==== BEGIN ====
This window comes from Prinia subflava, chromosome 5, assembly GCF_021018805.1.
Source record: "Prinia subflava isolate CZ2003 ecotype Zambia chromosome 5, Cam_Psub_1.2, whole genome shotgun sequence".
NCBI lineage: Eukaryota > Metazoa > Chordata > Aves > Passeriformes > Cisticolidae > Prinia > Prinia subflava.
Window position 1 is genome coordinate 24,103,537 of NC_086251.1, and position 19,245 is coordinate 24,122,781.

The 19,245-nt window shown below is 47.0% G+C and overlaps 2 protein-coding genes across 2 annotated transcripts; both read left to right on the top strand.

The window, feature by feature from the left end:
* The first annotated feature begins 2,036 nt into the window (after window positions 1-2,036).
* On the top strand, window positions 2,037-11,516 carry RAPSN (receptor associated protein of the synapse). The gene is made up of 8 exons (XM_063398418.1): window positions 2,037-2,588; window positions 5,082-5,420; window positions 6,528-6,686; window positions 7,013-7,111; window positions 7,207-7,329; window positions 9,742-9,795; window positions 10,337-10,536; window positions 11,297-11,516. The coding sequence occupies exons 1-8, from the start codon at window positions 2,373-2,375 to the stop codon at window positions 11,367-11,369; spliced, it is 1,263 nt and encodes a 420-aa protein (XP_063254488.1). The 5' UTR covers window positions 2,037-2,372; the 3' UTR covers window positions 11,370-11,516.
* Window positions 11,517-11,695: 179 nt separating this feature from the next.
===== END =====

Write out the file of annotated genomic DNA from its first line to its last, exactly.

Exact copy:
This window comes from Prinia subflava, chromosome 5, assembly GCF_021018805.1.
Source record: "Prinia subflava isolate CZ2003 ecotype Zambia chromosome 5, Cam_Psub_1.2, whole genome shotgun sequence".
NCBI lineage: Eukaryota > Metazoa > Chordata > Aves > Passeriformes > Cisticolidae > Prinia > Prinia subflava.
Window position 1 is genome coordinate 24,103,537 of NC_086251.1, and position 19,245 is coordinate 24,122,781.

The 19,245-nt window shown below is 47.0% G+C and overlaps 2 protein-coding genes across 2 annotated transcripts; both read left to right on the top strand.

The window, feature by feature from the left end:
* The first annotated feature begins 2,036 nt into the window (after window positions 1-2,036).
* On the top strand, window positions 2,037-11,516 carry RAPSN (receptor associated protein of the synapse). The gene is made up of 8 exons (XM_063398418.1): window positions 2,037-2,588; window positions 5,082-5,420; window positions 6,528-6,686; window positions 7,013-7,111; window positions 7,207-7,329; window positions 9,742-9,795; window positions 10,337-10,536; window positions 11,297-11,516. The coding sequence occupies exons 1-8, from the start codon at window positions 2,373-2,375 to the stop codon at window positions 11,367-11,369; spliced, it is 1,263 nt and encodes a 420-aa protein (XP_063254488.1). The 5' UTR covers window positions 2,037-2,372; the 3' UTR covers window positions 11,370-11,516.
* Window positions 11,517-11,695: 179 nt separating this feature from the next.